Law Enforcement Concerns at Council Meeting

By Aaron Eberle
The City Council met on Tuesday, January 5, at 7 p.m. All members were present but Councilwoman Brenda Cullen.
Fall River County Deputy, Josh Buckwheat gave the law enforcement report. Several questions were asked about service to the City of Edgemont.
The City pays the Fall River County Sheriff’s office $115,000 per year to have 30 hours per week in the City.
Council was concerned that they were not getting those services for their money, especially now that Martha Jarman is working for dispatch, instead of as a deputy.
Mayor Carl Shaw suggested that they really don’t know actually how much Fall River County is providing for the city. Deputy Buckwheat suggested that any of them were welcome to ride along. Councilwoman Sandra Woodward would like to take part in a ride along.
Buckwheat got asked if he or other deputies knew to check at City Hall for reports on what was going on. Buckwheat was not aware of that. This is something that Jarman always did.
Shaw also stated that he had to talk to a citizen about parking their two ton truck the wrong direction on main.
Shaw was concerned about the law not being very visible. Buckwheat agreed that the City needed more than 30 hours of service.
Woodward gave a Public Works report. The crew has been busy with normal duties, along with snow removal and lift station duties.
Salaries and wages have increased. Ashley Cortney and the Public Works Crew are all part of the union. Rheta Reagen, Agnus Reecy and Karen Cain are not union employees. For the pay raise increases, please see the minutes on pages eight and nine.
Ken Orrock gave a presentation on things the City could do to separate themselves from the current contract they have with the Fall River County Sheriff’s Department. There would be three different phases or options with this separation.
Orrock currently is a state’s attorney in Bennett County. He also has criminal justice background.
Orrock has reviewed contracts since 2002 that were made between the county and the city. If the city separates itself, the Sheriff’s office would still have to provide some service. They have an obligation no matter what.
One of the options the city could have is to have a slate of off duty officers on an hourly wage. Costs would be minimal in this scenario. This is a temporary thing, but could be beneficial to help set up a more permanent situation.
In a third or final phase, Orrock spoke of a more permanent situation that would afford the city a more visible officer. This would be a chance not only for the mayor and council to be involved, but the community as well.
A possibility of a full time officer for the city of Edgemont would be feasible in this third option. Orrick believes that it would be economically and financially feasible to go on. He believes the city could have up to 4 people working for them in this capacity.
An interim officer could help to make decisions with the mayor and council to move into phase three. Community members could sit in on the initial interview process.
Grants and other funding could be available to the city to help fund this separation. This, along with the baseline that is already in the city’s budget, should be able to cover any expenses they may have with a full separation.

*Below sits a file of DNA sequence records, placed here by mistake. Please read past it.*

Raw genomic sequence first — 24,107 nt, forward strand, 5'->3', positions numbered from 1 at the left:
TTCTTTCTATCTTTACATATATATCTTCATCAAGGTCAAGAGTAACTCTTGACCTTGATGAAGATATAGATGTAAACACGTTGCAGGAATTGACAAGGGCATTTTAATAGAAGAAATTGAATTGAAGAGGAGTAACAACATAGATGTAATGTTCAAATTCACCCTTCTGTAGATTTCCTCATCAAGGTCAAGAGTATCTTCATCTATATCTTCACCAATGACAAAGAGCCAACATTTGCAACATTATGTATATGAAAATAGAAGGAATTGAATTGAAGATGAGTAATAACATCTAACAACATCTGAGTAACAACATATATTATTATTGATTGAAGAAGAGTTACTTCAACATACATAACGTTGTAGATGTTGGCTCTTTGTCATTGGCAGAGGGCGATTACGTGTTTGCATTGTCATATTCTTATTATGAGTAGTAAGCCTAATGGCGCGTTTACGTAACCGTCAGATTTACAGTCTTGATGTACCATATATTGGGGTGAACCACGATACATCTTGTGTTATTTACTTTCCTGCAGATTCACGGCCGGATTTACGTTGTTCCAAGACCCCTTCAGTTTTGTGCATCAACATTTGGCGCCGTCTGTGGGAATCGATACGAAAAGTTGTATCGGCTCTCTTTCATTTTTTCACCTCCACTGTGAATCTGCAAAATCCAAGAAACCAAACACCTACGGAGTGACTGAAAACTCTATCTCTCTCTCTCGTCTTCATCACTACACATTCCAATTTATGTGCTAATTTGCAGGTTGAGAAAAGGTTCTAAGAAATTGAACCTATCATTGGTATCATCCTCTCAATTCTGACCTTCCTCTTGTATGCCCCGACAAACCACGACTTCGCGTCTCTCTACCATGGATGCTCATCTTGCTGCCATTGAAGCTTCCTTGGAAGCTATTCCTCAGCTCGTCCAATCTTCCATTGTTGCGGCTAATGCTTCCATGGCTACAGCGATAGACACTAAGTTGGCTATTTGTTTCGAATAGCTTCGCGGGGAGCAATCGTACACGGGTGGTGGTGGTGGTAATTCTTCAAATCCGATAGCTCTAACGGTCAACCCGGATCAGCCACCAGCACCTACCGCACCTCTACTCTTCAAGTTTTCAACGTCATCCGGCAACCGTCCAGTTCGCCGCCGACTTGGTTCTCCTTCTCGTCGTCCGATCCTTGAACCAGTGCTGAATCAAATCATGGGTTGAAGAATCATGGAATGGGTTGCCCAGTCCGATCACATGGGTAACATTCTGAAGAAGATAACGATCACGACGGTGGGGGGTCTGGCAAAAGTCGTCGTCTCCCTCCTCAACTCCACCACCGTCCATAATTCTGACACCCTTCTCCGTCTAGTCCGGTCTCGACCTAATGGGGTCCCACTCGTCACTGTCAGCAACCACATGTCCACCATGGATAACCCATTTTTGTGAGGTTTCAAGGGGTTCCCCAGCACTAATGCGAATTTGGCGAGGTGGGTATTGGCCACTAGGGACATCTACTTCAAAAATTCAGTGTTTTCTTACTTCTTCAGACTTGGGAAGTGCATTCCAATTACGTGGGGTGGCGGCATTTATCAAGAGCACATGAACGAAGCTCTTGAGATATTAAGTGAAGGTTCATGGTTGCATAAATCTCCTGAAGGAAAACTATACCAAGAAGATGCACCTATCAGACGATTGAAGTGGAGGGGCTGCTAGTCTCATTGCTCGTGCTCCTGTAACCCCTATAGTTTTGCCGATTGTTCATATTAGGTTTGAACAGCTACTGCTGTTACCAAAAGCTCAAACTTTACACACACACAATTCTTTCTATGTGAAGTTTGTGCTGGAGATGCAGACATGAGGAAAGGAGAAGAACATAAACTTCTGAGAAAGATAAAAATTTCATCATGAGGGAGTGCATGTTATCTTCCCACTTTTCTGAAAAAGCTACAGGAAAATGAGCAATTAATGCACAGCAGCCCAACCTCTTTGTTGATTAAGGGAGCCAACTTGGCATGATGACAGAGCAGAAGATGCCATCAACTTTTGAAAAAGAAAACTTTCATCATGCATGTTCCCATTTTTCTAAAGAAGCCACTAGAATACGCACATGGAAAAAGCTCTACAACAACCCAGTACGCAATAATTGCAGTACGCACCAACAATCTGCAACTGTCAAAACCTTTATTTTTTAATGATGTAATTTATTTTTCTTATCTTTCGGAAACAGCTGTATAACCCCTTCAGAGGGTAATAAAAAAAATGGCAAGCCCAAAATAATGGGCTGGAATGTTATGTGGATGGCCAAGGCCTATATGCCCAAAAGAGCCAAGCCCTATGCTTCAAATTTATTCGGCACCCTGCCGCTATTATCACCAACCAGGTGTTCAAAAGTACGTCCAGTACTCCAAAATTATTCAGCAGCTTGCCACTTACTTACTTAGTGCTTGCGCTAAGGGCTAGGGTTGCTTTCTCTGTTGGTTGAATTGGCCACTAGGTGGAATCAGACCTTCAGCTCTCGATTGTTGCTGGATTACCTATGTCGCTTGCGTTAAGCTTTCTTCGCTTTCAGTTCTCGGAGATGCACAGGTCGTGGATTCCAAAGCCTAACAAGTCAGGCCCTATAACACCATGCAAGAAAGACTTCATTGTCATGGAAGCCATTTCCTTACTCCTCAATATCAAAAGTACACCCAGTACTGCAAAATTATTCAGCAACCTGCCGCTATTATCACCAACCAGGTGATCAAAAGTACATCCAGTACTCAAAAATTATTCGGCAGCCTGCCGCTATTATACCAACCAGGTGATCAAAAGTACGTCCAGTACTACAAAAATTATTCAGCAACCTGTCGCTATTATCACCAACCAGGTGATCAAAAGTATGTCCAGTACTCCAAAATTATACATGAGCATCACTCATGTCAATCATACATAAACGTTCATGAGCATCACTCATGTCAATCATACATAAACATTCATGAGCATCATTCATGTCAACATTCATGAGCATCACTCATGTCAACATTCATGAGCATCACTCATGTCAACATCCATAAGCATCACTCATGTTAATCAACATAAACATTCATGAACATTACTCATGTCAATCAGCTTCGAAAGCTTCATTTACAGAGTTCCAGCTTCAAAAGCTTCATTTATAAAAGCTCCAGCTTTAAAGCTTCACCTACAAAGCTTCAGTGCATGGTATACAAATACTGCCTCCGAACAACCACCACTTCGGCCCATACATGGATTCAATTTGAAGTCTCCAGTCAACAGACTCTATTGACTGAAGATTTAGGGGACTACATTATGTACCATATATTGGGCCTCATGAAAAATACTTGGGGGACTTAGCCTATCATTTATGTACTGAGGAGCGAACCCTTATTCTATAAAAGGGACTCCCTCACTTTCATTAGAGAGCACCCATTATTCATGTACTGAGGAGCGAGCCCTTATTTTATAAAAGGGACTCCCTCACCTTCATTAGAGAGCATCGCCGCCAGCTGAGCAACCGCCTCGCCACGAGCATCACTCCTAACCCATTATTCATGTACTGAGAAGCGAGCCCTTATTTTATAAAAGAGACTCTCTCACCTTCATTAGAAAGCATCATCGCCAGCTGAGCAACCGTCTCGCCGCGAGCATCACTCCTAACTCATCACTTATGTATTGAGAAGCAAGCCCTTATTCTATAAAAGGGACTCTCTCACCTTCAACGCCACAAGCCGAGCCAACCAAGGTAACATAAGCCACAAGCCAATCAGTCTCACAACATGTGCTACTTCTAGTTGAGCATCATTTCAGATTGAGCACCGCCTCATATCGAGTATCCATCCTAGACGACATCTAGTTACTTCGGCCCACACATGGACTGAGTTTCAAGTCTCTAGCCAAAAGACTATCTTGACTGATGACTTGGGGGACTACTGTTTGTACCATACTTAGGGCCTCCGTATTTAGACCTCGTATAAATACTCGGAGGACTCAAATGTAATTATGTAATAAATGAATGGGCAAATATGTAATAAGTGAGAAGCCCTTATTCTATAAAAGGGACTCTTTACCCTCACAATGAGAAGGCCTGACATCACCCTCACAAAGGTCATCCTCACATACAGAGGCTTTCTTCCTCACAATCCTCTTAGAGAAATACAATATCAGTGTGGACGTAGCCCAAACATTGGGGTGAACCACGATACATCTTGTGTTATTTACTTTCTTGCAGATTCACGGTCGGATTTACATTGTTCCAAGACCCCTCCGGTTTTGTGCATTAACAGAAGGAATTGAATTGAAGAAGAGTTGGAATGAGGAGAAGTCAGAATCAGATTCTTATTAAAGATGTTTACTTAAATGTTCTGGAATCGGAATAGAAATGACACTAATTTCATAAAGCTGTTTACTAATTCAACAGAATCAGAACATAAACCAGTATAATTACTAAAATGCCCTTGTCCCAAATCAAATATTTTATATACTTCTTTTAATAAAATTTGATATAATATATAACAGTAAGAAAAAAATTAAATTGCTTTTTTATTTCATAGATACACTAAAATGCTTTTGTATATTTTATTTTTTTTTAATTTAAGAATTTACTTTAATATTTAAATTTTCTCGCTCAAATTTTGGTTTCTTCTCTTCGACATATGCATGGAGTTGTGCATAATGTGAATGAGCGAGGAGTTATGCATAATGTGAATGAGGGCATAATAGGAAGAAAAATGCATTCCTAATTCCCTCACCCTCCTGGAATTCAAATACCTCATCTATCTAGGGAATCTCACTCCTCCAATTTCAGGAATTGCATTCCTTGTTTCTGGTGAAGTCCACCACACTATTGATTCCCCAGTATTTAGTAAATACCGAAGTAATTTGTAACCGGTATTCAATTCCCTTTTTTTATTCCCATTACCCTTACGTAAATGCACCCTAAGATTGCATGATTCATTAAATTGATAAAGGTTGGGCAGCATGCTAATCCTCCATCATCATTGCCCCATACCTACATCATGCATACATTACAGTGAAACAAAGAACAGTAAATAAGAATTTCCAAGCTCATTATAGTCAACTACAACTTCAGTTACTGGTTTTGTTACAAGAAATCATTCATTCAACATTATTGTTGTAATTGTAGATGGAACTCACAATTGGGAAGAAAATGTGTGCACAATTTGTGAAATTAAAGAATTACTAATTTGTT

In 2002, the city provided a vehicle to the county. The county may have to return a vehicle if separation occurs.
Disadvantages to this would be that it may be more difficult to work with Fall River County during and after the transition. The county jail is where prisoners would need to be transported and the City is currently using the county’s dispatch services. There could be other options along those lines, but may not be as handy or accessible.
Councilwoman Barb Strozewski reported that she had spoke with Sheriff Bob Evans. Evans has had six applicants for a deputy sheriff position in Edgemont. Evans is conducting interviews now.
In other news:
During public comment, Barbara Dunker asked how the city was coming with the new proposed water project. Karen Cain is working with people to finalize details.
Shaw is hopeful that bids will start in the next few months. He is also hopeful that the construction can begin sometime in April.
Dunker asked when water and other utility rates will go up. The response was probably in the next few months.
A list of volunteer firemen was read. The complete list is in the minutes.
The council approved the Dakota Pump and control service contract. Dakota Pump provides maintenance for the lift station for an annual fee of $800.
A quote from Bobcat was given for a new Toolcat 5600 G-series. This would replace the 2011 Bobcat S185 skid steer loader. All skid steer attachments the city has would work on the new Bobcat. The value of the new piece of machinery (after trade-in on the old one) would be $20,900.
Woodward is not interested in this trade at the present time. West would like to be able to talk to Public Works Foreman, Joe Koller and his crew before any decisions were made.
Strozewski wondered if anything would change if they waited to vote on this. Shaw stated that he would have to get a new quote, but it should be similar.
West stated that he was interested in seeing what the Public Works crew may have in other expenses (even foreseen ones) before they made a strong commitment to this. West wanted to wait 30 days. This item will be discussed in further detail at the next regular meeting.
The next regular meeting is on Tuesday, February 2, at 7 p.m.

Fall River County Herald Star

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